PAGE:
April 26, 2011 - Updated on January 25, 2016

WikiLeaks revelations about Al-Jazeera cameraman’s detention in Guantanamo

A leaked US defence department cable released yesterday by WikiLeaks reveals that part of the US government’s motive for holding Sudanese cameraman Sami Al-Haj for six years at its Guantanamo Bay prison camp was the information he could provide about his employer, the Qatar-based satellite TV station Al-Jazeera.

Arrested by Pakistani security forces on the Afghan-Pakistani border in December 2001, Al-Haj was handed over to the US military a month later and was transferred to Guantanamo Bay on 13 June 2002 for alleged membership of Al-Qaeda and arms trafficking on behalf of terrorist groups.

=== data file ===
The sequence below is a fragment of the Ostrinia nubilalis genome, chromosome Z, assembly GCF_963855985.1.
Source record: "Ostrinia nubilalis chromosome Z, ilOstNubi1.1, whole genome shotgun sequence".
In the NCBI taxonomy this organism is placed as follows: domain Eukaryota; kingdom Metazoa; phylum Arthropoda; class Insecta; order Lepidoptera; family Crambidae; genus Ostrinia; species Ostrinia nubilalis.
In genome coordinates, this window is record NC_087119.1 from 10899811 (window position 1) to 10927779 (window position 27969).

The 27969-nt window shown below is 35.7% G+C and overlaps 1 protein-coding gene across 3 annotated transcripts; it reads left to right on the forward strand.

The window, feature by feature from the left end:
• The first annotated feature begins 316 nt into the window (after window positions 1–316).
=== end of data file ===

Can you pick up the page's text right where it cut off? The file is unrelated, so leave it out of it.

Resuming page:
While the leaked US defence department cable, dated 4 April 2008, identifies Al-Haj as “high risk, likely to pose a threat to the US,” it also identifies him as “high intelligence value” and reveals that part of the US military’s reasons for wanting to continue holding him was to obtain more information about an Al-Jazeera interview with Osama Bin Laden and about Al-Jazeera’s “training programme, telecommunications equipment, and newsgathering operations.”

Al-Haj staged several hunger strikes while held at Guantanamo and both his physical and mental health deteriorated considerably. The cable nonetheless insisted that he was in “overall good health.”

According to his lawyer, Clive Stafford-Smith (see interview), Al-Haj was tortured frequently, suffered intestinal problems and paranoia, and lost nearly 20 kg in weight (read article).

Reporters Without Borders called repeatedly for his release, which finally took place on 1 May 2008, and for the closure of the Guantanamo Bay detention centre.